Access solutions refer to different methods designed to give workers safe access to elevated areas. These solutions are available in both permanent and portable formats. Check out the list of popular access solutions you can choose from.
- Portable and permanent walkways
- Walkways with guardrails
- Self-closing gates
- Rooftop crossover platforms
- Custom work platforms
- Permanent access platforms
- Industrial catwalks
Some vital points to consider while choosing an access solution for your site include your needs, versatility, and installation time.
You can attach permanent or portable guardrails to the roofs, stairwells, walkways, and open shafts on your site to protect your workers from falling off the edges.
With very few components and a welding, bending, or threading-free installation, guardrails are one of the simplest fall protection systems to exist. Moreover, their design can be adjusted to fit all kinds of flat roofs, including circular, rectangular, square, or multi-level.
Skylights and roof access hatches are common features of residential, commercial, and industrial rooftops. However, they pose a great risk to workers who can trip over them and fall off the edge.
Since skylights & rooftop hatches are so dangerous, OSHA treats them as ‘holes’ even when they are closed. You can use skylight screens, hatch kits, and skylight guardrails typically made from stainless steel to avoid accidental falls.
Rigid rails are horizontal lifeline fall arrest systems that involve tracks and trolleys to arrest a worker’s fall over short distances. This system is best used in industries like aircraft maintenance, where a worker falling from a wing must be arrested at a short distance. Rigid rail systems are usually available in multi-track versions that allow users to pass each other without disconnecting from the rail.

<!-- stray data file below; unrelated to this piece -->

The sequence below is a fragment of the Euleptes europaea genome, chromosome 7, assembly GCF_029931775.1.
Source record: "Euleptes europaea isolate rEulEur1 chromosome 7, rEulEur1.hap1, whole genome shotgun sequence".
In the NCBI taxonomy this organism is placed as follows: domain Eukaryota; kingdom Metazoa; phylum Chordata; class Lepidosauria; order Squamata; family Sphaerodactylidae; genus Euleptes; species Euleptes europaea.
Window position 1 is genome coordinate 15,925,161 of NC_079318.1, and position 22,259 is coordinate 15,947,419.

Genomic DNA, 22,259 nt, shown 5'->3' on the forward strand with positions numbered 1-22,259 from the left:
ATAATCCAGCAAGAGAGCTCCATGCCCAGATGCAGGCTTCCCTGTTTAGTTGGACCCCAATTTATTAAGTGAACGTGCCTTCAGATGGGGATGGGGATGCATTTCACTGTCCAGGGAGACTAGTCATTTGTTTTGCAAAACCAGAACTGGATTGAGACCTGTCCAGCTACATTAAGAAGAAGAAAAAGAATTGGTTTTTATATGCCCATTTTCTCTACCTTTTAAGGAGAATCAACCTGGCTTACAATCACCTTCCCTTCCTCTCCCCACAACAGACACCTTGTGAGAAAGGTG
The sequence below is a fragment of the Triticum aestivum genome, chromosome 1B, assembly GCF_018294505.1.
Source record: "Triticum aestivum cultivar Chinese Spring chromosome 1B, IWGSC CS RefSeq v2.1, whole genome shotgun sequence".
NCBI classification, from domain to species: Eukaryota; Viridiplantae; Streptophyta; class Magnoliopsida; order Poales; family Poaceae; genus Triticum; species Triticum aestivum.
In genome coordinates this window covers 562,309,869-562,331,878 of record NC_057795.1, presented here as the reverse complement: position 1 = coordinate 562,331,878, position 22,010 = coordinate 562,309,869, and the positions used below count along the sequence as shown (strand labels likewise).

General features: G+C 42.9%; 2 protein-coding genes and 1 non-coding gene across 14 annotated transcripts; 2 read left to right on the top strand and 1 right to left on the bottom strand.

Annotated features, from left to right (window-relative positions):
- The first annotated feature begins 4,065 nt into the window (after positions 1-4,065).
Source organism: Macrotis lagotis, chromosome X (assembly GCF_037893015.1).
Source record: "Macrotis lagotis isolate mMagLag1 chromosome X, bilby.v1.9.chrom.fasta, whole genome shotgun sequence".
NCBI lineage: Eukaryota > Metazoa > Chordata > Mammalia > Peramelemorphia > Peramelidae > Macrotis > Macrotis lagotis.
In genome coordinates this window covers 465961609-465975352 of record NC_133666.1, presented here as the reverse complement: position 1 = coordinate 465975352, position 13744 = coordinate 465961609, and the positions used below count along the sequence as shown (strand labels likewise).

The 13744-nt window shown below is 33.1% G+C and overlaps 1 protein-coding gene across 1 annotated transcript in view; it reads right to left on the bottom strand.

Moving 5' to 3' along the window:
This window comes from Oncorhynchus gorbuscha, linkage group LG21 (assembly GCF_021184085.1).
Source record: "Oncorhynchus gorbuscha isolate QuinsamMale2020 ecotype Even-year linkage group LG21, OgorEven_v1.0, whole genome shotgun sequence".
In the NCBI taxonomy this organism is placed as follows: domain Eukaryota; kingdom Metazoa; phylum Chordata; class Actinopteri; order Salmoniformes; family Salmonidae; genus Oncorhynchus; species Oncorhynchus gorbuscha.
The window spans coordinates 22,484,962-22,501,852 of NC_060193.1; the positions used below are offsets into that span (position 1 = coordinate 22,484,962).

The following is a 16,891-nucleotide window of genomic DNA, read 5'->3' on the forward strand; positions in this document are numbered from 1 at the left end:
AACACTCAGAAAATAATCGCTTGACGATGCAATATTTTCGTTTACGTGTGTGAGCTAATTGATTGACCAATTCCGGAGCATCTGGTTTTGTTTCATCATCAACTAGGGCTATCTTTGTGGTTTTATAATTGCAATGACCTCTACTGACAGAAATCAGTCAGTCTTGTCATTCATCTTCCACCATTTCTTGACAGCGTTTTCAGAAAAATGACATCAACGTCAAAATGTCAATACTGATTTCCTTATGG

You can choose from different rigid rail designs depending on your need and application. Some effective designs include the bridge format, twin overhead, and the flat track.
Cable-based fall protection systems also fall under the category of lifelines. They consist of cables along with a series of terminals and intermediate anchor points. The workers have to wear a body harness or a lanyard to connect to a shuttle that moves them along the cable’s length.
While rigid rails provide better fall protection in short-fall distances, they are not quite practical to install in areas like roofs, overhead crane rails, and arena rigging grids.
Portable fall protection systems allow you to access elevated areas with the help of portable equipment like freestanding ladders and mobile stairways. Portable fall protection equipment can be customized to include optional railings, anchor structures, or cages. You can move them manually or through a tow bar or a service vehicle.
Choose the Best Fall Protection System
With so many options available, you may feel confused when choosing a fall protection system for your workplace. The factors that can help you in making a suitable choice include fall clearance, cost, budget, maintenance needs, functionality, and the size and nature of your site.
The experts at Flexible Lifeline Systems can assess and analyze your premises for fall hazards and design a fall protection system offering maximum safety coverage and compliance. They can also handle fabrication and installation to make your fall protection system functional within a short span of time. Call for a consultation right away.